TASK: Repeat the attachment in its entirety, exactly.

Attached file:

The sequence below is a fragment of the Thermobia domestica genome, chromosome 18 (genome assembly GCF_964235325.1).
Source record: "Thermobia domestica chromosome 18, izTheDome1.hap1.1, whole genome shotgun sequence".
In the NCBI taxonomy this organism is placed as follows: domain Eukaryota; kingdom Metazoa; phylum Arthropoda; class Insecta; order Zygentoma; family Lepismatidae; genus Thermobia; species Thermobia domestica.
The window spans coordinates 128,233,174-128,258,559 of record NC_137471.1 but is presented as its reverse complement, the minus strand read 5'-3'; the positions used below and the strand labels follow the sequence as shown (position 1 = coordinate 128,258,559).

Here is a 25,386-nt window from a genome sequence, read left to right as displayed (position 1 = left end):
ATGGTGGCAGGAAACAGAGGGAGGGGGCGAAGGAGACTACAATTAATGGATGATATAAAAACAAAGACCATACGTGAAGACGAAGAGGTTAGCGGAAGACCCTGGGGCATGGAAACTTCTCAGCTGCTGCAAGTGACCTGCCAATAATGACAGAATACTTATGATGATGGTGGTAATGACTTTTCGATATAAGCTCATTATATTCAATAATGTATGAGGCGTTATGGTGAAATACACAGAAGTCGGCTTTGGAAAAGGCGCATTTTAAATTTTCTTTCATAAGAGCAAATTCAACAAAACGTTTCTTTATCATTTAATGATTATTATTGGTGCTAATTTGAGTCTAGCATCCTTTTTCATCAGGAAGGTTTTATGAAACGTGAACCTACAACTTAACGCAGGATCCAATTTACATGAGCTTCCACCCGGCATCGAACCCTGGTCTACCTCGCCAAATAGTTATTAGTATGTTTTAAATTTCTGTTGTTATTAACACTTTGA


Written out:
The sequence below is a fragment of the Thermobia domestica genome, chromosome 18 (genome assembly GCF_964235325.1).
Source record: "Thermobia domestica chromosome 18, izTheDome1.hap1.1, whole genome shotgun sequence".
In the NCBI taxonomy this organism is placed as follows: domain Eukaryota; kingdom Metazoa; phylum Arthropoda; class Insecta; order Zygentoma; family Lepismatidae; genus Thermobia; species Thermobia domestica.
The window spans coordinates 128,233,174-128,258,559 of record NC_137471.1 but is presented as its reverse complement, the minus strand read 5'-3'; the positions used below and the strand labels follow the sequence as shown (position 1 = coordinate 128,258,559).

Here is a 25,386-nt window from a genome sequence, read left to right as displayed (position 1 = left end):
ATGGTGGCAGGAAACAGAGGGAGGGGGCGAAGGAGACTACAATTAATGGATGATATAAAAACAAAGACCATACGTGAAGACGAAGAGGTTAGCGGAAGACCCTGGGGCATGGAAACTTCTCAGCTGCTGCAAGTGACCTGCCAATAATGACAGAATACTTATGATGATGGTGGTAATGACTTTTCGATATAAGCTCATTATATTCAATAATGTATGAGGCGTTATGGTGAAATACACAGAAGTCGGCTTTGGAAAAGGCGCATTTTAAATTTTCTTTCATAAGAGCAAATTCAACAAAACGTTTCTTTATCATTTAATGATTATTATTGGTGCTAATTTGAGTCTAGCATCCTTTTTCATCAGGAAGGTTTTATGAAACGTGAACCTACAACTTAACGCAGGATCCAATTTACATGAGCTTCCACCCGGCATCGAACCCTGGTCTACCTCGCCAAATAGTTATTAGTATGTTTTAAATTTCTGTTGTTATTAACACTTTGA